Diabetes Skin Symptoms
Metabolic Health
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Diabetes Skin Symptoms

Prediabetes Symptoms On Skin

Prediabetes is a condition where your blood sugar level is higher than what is considered normal but not high enough to be classified as diabetes type 2. However, if someone diagnosed with prediabetes does not make adjustments to their lifestyle, they have a significant chance of developing type 2 diabetes in the long run. Prediabetes doesn’t usually have outward symptoms but obesity, changing skin color, digestive issues can all be indications that something is wrong. 

However, there are ways of determining if you have prediabetes such as diabetes symptoms on skin. If you have dark skin patches (or band) or velvety skin on the back of your neck, armpit, groin, or anywhere else on your body, this may be a sign that your blood contains an excessive amount of insulin. This is a common indicator of the presence of prediabetes. This prediabetes symptom skin disorder is referred to as acanthosis nigricans in the medical community. Acanthosis Nigricans (AN) is a condition that might be the first indication that a person has diabetes. AN is characterized by darker skin in the creases of the neck. Other symptoms of prediabetes converting to type 2 diabetes include:

  • Heightened thirst
  • Increased thirst and hunger
  • Fatigue
  • Distorted vision
  • Tingling or numbness in the hands or feet
  • Many infections
  • Slowly healing wounds
  • Unwanted loss of weight

Skin Diabetes Symptoms

Diabetes affects a big segment of the human population every year. People tend to identify this condition from a variety of symptoms. A significant aspect of those symptoms pertains to the skin. That’s right; the diabetes effect on the skin is a reality. 

People can often ignore skin diabetes symptoms. Many individuals affected by diabetes can get confused and attribute them instead to other causes. However, the reality is that skin diabetes symptoms are a separate class of their own. These symptoms, including prediabetes symptoms and skin signs, can be a good indicator of an underlying diabetic condition. 

Let us take a look at the various skin symptoms related to diabetes that you need to watch out for:

1. Yellow, Reddish, or Brown Patches on Skin

If you witness this specific condition, then know you have Necrobiosis Lipoidica. It’s a skin condition that initially involves pimple-like bumps. These bumps are solid, raised, and small in size. On the progression of this condition, these bumps keep on increasing to form hardened skin patches. The skin would also appear swollen during this advanced phase. 

In this condition, one may also notice the following:

  • Formation of yellow, reddish, or brown patches
  • A shiny porcelain-like appearance on the skin that surrounds these patches
  • Blood vessels become visible
  • Itchy and painful skin
  • Various cycles are involved in this condition- active, inactive, and then active again.

2. Darker Velvety Areas of Skin

A good indicator of excessive insulin in the blood is the formation of dark patches of velvety skin on certain body parts. Such body parts are:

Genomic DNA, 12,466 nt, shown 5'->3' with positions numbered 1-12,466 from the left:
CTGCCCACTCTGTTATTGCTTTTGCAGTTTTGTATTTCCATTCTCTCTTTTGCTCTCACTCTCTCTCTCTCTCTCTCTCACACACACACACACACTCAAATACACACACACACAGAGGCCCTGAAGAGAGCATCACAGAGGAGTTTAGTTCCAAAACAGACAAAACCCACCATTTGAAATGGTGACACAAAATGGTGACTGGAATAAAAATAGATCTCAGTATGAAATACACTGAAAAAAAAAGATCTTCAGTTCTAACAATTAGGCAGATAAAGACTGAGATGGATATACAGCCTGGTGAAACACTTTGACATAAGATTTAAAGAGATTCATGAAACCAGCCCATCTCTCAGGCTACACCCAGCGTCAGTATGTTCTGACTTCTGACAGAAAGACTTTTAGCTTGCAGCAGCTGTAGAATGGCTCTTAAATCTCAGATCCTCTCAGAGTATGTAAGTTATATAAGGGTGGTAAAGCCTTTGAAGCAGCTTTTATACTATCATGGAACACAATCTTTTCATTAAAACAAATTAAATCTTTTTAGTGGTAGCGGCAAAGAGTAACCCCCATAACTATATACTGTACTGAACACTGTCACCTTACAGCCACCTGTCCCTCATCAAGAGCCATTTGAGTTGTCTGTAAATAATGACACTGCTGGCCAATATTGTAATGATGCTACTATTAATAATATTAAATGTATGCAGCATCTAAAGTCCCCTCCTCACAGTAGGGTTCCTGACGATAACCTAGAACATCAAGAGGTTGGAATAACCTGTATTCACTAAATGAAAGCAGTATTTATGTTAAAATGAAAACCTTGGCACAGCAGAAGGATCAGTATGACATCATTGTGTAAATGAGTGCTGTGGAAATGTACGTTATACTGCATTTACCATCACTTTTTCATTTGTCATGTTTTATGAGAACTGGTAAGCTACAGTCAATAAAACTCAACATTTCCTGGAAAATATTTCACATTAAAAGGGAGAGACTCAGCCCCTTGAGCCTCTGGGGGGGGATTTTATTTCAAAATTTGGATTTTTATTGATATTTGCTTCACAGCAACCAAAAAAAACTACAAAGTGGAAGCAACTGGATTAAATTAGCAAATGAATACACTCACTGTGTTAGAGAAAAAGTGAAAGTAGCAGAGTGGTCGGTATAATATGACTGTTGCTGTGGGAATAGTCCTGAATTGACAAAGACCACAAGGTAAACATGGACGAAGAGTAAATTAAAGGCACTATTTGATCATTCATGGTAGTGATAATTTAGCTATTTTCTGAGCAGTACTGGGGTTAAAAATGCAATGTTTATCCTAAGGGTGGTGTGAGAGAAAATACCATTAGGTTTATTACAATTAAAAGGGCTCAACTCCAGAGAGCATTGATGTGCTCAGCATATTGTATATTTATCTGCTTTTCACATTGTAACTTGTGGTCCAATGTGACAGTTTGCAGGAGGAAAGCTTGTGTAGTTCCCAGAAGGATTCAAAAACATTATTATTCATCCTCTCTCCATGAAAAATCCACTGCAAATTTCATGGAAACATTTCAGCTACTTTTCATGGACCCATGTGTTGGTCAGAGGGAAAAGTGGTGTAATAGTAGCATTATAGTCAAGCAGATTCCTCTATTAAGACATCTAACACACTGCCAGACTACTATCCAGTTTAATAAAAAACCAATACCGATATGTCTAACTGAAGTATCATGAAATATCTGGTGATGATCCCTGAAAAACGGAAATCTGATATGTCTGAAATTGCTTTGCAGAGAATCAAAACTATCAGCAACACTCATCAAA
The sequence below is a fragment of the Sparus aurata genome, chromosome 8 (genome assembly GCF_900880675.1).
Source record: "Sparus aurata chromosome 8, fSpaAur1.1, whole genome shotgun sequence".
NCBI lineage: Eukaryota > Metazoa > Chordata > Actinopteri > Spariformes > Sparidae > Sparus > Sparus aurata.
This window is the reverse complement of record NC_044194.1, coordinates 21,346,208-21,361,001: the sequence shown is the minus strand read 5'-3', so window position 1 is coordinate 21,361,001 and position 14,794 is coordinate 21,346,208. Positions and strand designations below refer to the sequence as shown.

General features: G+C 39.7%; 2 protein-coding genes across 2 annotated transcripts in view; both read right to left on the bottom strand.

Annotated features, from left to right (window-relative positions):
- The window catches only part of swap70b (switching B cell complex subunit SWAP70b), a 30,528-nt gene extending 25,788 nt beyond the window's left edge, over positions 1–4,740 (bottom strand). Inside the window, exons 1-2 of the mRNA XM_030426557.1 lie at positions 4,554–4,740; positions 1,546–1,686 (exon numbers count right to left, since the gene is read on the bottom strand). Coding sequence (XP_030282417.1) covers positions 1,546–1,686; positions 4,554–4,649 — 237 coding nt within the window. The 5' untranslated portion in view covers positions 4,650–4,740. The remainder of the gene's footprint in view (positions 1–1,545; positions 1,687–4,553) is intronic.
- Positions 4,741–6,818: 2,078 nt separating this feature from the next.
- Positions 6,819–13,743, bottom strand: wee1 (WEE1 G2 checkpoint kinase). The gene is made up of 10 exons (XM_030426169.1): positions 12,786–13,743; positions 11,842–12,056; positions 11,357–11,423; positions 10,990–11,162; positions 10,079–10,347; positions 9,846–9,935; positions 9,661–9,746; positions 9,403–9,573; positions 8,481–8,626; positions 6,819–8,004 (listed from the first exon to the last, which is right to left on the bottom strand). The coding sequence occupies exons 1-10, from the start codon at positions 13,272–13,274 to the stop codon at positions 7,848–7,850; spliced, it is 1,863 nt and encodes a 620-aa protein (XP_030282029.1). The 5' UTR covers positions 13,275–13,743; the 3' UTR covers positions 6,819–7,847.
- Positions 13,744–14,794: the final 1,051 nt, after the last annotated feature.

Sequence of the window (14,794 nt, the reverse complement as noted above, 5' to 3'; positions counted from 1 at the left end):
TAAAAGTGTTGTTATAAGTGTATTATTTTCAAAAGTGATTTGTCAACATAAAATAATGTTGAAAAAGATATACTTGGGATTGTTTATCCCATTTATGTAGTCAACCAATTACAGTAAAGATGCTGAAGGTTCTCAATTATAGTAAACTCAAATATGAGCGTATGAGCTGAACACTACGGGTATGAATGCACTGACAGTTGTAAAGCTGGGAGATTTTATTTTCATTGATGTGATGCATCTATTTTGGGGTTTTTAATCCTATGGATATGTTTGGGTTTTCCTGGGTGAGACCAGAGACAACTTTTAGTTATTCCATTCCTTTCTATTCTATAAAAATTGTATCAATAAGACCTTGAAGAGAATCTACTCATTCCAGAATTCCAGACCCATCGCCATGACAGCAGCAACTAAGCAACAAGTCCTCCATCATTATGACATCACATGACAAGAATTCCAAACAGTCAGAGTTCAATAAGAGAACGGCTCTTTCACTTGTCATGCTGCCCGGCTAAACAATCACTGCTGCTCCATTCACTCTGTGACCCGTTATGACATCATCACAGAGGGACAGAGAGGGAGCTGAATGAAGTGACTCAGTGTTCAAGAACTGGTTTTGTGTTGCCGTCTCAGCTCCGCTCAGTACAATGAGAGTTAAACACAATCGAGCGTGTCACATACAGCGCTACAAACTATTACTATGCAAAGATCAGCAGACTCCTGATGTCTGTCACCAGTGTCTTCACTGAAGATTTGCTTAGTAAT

• Neck
  • Armpit
  • Groin
  • Elsewhere

These velvety dark patches are one of the major prediabetes sign and symptoms of skin diabetes. There’s a technical word for this condition known as Acanthosis Nigricans.

3. Hard & Thickening Skin

A condition known as Digital Sclerosis can cause the formation of hardened and thickened skin on:

  • Fingers 
  • Toes
  • Both

Due to this, stiffness may develop in the fingers or toes, becoming difficult to move. On spreading, the complex and thickened skin can appear on various body parts like:

  • Forearms
  • Upper  arms
  • Upper back 
  • Shoulders
  • Neck
  • Face
  • Chest 

In rare cases, it can even appear on:

  • Knees
  • Ankles
  • Elbows

4. Blisters

This is one of the rare skin symptoms of diabetes, but it can still affect some people. This involves the sudden appearance of painless blisters on the skin. These blisters may appear in the forms below:

  • A single large blister
  • Group of blisters
  • Both 

These blisters form on various body parts, such as the following:

  • Hands
  • Feet
  • Legs
  • Forearms

5. Skin Infections

Skin infections can also be an unfortunate consequence for people with diabetes. In such a case, the following may happen:

  • Painful swollen skin
  • Itchy rash
  • Tiny blisters
  • Dry scale skin
  • White discharge

Such a diabetes-related skin infection can form in any part of the body, including the area of the scalp or around nails. 

6. Open Sores and Wounds

Due to diabetes, nerve damage and poor circulation can occur in extreme cases. While these are not necessarily related to skin, they can indirectly affect the skin. This is because they can make it difficult for the body to heal wounds. Its biggest impact can be felt on the feet, where open wounds called diabetic foot ulcers can form. 

7. Shin Spots

Shin spots refer to a skin condition that involves the formation of spots on the skin. Due to this, depression can form in the hardly noticeable skin. This is a common occurrence in those who are living with diabetes. Experts call this condition Diabetic Dermopathy. In most cases, its formation takes place on the shins. However, it can also involve other body parts like the trunk, thighs, arms, etc. 

8. Outbreak of Small, Reddish-yellow Bumps